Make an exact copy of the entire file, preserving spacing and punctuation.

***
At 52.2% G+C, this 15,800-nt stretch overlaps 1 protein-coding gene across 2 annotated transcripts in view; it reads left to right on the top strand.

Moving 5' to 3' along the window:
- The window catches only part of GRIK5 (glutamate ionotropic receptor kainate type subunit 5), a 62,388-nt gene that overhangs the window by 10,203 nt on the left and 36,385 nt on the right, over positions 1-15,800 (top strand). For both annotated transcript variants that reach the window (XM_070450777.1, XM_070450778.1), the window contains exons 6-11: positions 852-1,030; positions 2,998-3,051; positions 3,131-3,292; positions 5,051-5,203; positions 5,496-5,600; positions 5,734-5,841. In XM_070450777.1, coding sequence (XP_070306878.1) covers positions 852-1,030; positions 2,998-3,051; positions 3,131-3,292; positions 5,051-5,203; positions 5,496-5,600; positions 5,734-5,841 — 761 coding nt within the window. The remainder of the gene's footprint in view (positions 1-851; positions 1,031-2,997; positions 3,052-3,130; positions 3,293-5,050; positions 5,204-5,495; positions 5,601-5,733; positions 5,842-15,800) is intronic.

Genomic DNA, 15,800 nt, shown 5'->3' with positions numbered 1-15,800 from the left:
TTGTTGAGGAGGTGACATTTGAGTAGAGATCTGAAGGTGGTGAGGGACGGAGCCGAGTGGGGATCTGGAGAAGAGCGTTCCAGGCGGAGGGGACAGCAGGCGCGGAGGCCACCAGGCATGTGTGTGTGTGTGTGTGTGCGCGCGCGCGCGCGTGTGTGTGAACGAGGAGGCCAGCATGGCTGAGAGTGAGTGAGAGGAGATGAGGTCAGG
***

At 52.2% G+C, this 15,800-nt stretch overlaps 1 protein-coding gene across 2 annotated transcripts in view; it reads left to right on the top strand.

Moving 5' to 3' along the window:
- The window catches only part of GRIK5 (glutamate ionotropic receptor kainate type subunit 5), a 62,388-nt gene that overhangs the window by 10,203 nt on the left and 36,385 nt on the right, over positions 1-15,800 (top strand). For both annotated transcript variants that reach the window (XM_070450777.1, XM_070450778.1), the window contains exons 6-11: positions 852-1,030; positions 2,998-3,051; positions 3,131-3,292; positions 5,051-5,203; positions 5,496-5,600; positions 5,734-5,841. In XM_070450777.1, coding sequence (XP_070306878.1) covers positions 852-1,030; positions 2,998-3,051; positions 3,131-3,292; positions 5,051-5,203; positions 5,496-5,600; positions 5,734-5,841 — 761 coding nt within the window. The remainder of the gene's footprint in view (positions 1-851; positions 1,031-2,997; positions 3,052-3,130; positions 3,293-5,050; positions 5,204-5,495; positions 5,601-5,733; positions 5,842-15,800) is intronic.

Genomic DNA, 15,800 nt, shown 5'->3' with positions numbered 1-15,800 from the left:
TTGTTGAGGAGGTGACATTTGAGTAGAGATCTGAAGGTGGTGAGGGACGGAGCCGAGTGGGGATCTGGAGAAGAGCGTTCCAGGCGGAGGGGACAGCAGGCGCGGAGGCCACCAGGCATGTGTGTGTGTGTGTGTGTGCGCGCGCGCGCGCGTGTGTGTGAACGAGGAGGCCAGCATGGCTGAGAGTGAGTGAGAGGAGATGAGGTCAGG